be a chemist. I knew I didn’t want to be an engineer.
So I went to Columbia during the summer and took one
course in economics which is most notable for the fact
that the moral standing of the summer school students, at
least, at Columbia was very doubtful as was their
ability. I remember the final examination. I ·didn’t
like my fellow classmates and I had a spotty sense of
honor then; some deficiencies here and there, but I
didn’t like cheating in examinations. So I regret to
say that, as we sat there writing in pencil our
examinations, I’d write a wrong answer and wait until my
neighbors had copied it down and then erase it and put in
the right answer. I felt like an avenging angel and
– 10 –
most enjoyed it.
But then that was just the start of my troubles. I
went.back to Swarthmore, having decided to be an
economist, so I’d be an economist in the honors program.
They said you can’t do that, you haven’t had any
economics. I said I sure did, I had a class at Columbia
and besides that, obviously an honors student should be
able to vary his st udies. Well, we argued back and forth
and finally compromised: I would take two courses in
economics and be on my own for the other half or twothirds
of the time.
Well, you get around the adult world only by paying
their costs. They had a great deal of pleasure I think
and I don’t believe it was an accident. They ended up by
prescribing two courses in economics, one of which
started at 8:00 in the morning on Monday, Wednesday and
Friday; the other at 8:00 in the morning on Tuesdays,
Thursdays and Saturdays. I thus had much spare time and
wrote a long, long thesis. I think it holds up pretty
well, though I can’t bring myself to read it. It
demonstrated to my satisfaction that the Federal Reserve
System, by jiggling interest rates, could control
business cycles, which I believe is rather more widely
accepted now than it was then. You know, a long paper.
And got second prize in the what was then called the
Hart, Schaffner & Marx national competition. A girl at
Reed College in Oregon got first prize. I felt on the
whole that I’d justified my initial position at the
– 11 –
Mr. Schultz:
Mr. Gardner:
Mr. Schultz:
Mr. Gardner:
Mr. Schultz:
Mr. Gardner:
beginning of the year, and that I was fit to do honors
work in economics.
That. was your junior year?
That was my senior year. My junior year I was in
chemistry and philosophy.
I see, so you switched after your junior year.
Yes. At Swarthmore the Phi Beta Kappa elections come at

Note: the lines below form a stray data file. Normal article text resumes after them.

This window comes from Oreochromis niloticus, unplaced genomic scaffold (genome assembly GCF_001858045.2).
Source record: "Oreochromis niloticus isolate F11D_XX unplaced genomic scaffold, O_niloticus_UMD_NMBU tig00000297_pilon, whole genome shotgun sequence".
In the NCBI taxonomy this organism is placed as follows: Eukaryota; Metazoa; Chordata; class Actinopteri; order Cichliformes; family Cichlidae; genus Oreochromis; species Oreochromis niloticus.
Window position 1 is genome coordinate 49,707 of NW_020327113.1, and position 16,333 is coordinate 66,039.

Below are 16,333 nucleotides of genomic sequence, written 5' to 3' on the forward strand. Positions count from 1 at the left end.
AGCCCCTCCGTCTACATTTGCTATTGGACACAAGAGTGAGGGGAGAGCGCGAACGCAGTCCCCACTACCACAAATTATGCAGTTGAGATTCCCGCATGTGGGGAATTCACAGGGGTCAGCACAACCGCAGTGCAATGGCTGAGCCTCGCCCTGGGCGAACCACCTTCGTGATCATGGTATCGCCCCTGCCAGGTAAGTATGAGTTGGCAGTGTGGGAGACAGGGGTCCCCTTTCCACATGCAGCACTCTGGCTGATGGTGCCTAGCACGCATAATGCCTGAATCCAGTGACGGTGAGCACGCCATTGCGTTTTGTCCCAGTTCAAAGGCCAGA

the end of the senior year, not any time before. And at
that time I unfortunately was expelled. It was the
second time at Swarthmore. I was expelled this time
because Swathmore, in those lovely bygone days forbade
cars at college, and I had a car from September on parked
outside my room in the dormitory. Nobody had done
And you weren’t supposed to have a car.
No. But just before graduation, in that lovely week when
you’ve taken your exams for graduation next week, which
you’ve looked forward to for four years, and have no
responsibility whatever, I was driving a young lady of
whom I was rather fond through the campus going
somewhere. I looked up from our conversation and saw a
pedestrian in front of me and jammed on the brakes.
Unfortunately it was the dean of the college and I
stopped before I hit his shin but not before I hit the
crease on his trouser leg. That led to an expulsion
until graduation day.
I had been making a little beer in the dormitory
with a fellow accomplice. We did it back in the
– 12 –
basement in between the trunks. Sometimes it worked out
very well, sometimes very poorly, sometimes the bottles
expl_oded. But shortly before that disastrous trip
through the campus we had taken the current brew up the
fire escape, at about 2:00 in the morning, each with a
case or two of beer. I had stored it in my closet, and
locked the closet. But then I was told I had to go home
until graduation morning.
This was during one of my parents’ period of
prosperity and they lived in an East Side apartment house
in New York with an unlisted phone. And I was there and
I was told the Dean of Swarthmore wanted to talk to me.
I thought, “Oh my God, the beer bottles have exploded.”
I could see a rivulet of beer pouring out of the closet
in the dormitories. And I thought on the whole I’d
rather explain that in person than over the telephone, so
I wouldn’t take it. So finally the dean, an imaginative
man, went to a friend of mine and got her to say that I
could come back to Swarthmore a few days early.
The reason was that they had elected me to Phi Beta
Kappa. But one professor, a spoilsport, said “How can
you do that, elect him to Phi Beta Kappa and certify as
to his good character and he’s expelled?” But they
solved it by saying I could come back on what was called
Phi Beta Kappa Day, a couple of days before graduation
at which point came the actual induction. So they
thought they could designate me with bad character but
– 13 –
Mr. Schultz:
Mr. Gardner:
Mr. Schultz:
Mr. Gardner:
that I’d be cured and have good character by the day of
election. So I came back. That is a brief summary of
the ups and downs of my education.
Now what happened with the beer?
It didn’t explode. It was all there.
good, but there it was.
And there was a Phi Beta Kappa dinner?
It wasn’t any
No. President Aydelotte and his wife had an engaging
custom of asking the senior class, graduating class, to
dinner. They did it in the form of a formal invitation
requesting the honor of your presence, and so on. And I
replied with some care, even consulting an etiquette
book, explaining that Mr. Warner Gardner regretted that
he could not accept the kind invitation and so on and so
on, because the President had forbidden Mr. Gardner to
set foot on campus. There came back, in due course, a
letter, a reply from the Aydelottes. They, too,